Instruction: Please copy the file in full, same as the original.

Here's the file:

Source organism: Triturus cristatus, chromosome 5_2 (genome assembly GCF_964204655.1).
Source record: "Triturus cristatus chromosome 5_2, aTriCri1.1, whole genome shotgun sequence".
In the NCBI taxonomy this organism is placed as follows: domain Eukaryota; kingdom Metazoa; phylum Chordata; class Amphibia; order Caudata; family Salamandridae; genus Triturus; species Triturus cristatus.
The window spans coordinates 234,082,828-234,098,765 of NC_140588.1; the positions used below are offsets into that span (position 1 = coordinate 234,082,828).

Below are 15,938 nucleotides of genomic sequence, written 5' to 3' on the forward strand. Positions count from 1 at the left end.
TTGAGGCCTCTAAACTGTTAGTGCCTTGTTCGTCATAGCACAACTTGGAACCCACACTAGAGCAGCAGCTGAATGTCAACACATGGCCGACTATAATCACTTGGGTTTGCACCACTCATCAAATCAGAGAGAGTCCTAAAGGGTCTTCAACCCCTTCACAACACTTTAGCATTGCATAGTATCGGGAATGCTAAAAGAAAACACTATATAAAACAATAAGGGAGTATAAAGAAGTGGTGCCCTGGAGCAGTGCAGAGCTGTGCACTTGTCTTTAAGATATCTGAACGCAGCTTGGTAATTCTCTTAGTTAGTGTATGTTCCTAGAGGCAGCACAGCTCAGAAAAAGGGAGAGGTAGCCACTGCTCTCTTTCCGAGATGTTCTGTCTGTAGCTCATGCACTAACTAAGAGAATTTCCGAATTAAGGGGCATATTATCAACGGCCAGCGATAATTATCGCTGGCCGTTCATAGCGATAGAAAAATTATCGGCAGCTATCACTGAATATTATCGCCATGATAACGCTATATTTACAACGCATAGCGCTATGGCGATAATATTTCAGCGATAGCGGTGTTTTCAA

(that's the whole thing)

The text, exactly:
Source organism: Triturus cristatus, chromosome 5_2 (genome assembly GCF_964204655.1).
Source record: "Triturus cristatus chromosome 5_2, aTriCri1.1, whole genome shotgun sequence".
In the NCBI taxonomy this organism is placed as follows: domain Eukaryota; kingdom Metazoa; phylum Chordata; class Amphibia; order Caudata; family Salamandridae; genus Triturus; species Triturus cristatus.
The window spans coordinates 234,082,828-234,098,765 of NC_140588.1; the positions used below are offsets into that span (position 1 = coordinate 234,082,828).

Below are 15,938 nucleotides of genomic sequence, written 5' to 3' on the forward strand. Positions count from 1 at the left end.
TTGAGGCCTCTAAACTGTTAGTGCCTTGTTCGTCATAGCACAACTTGGAACCCACACTAGAGCAGCAGCTGAATGTCAACACATGGCCGACTATAATCACTTGGGTTTGCACCACTCATCAAATCAGAGAGAGTCCTAAAGGGTCTTCAACCCCTTCACAACACTTTAGCATTGCATAGTATCGGGAATGCTAAAAGAAAACACTATATAAAACAATAAGGGAGTATAAAGAAGTGGTGCCCTGGAGCAGTGCAGAGCTGTGCACTTGTCTTTAAGATATCTGAACGCAGCTTGGTAATTCTCTTAGTTAGTGTATGTTCCTAGAGGCAGCACAGCTCAGAAAAAGGGAGAGGTAGCCACTGCTCTCTTTCCGAGATGTTCTGTCTGTAGCTCATGCACTAACTAAGAGAATTTCCGAATTAAGGGGCATATTATCAACGGCCAGCGATAATTATCGCTGGCCGTTCATAGCGATAGAAAAATTATCGGCAGCTATCACTGAATATTATCGCCATGATAACGCTATATTTACAACGCATAGCGCTATGGCGATAATATTTCAGCGATAGCGGTGTTTTCAA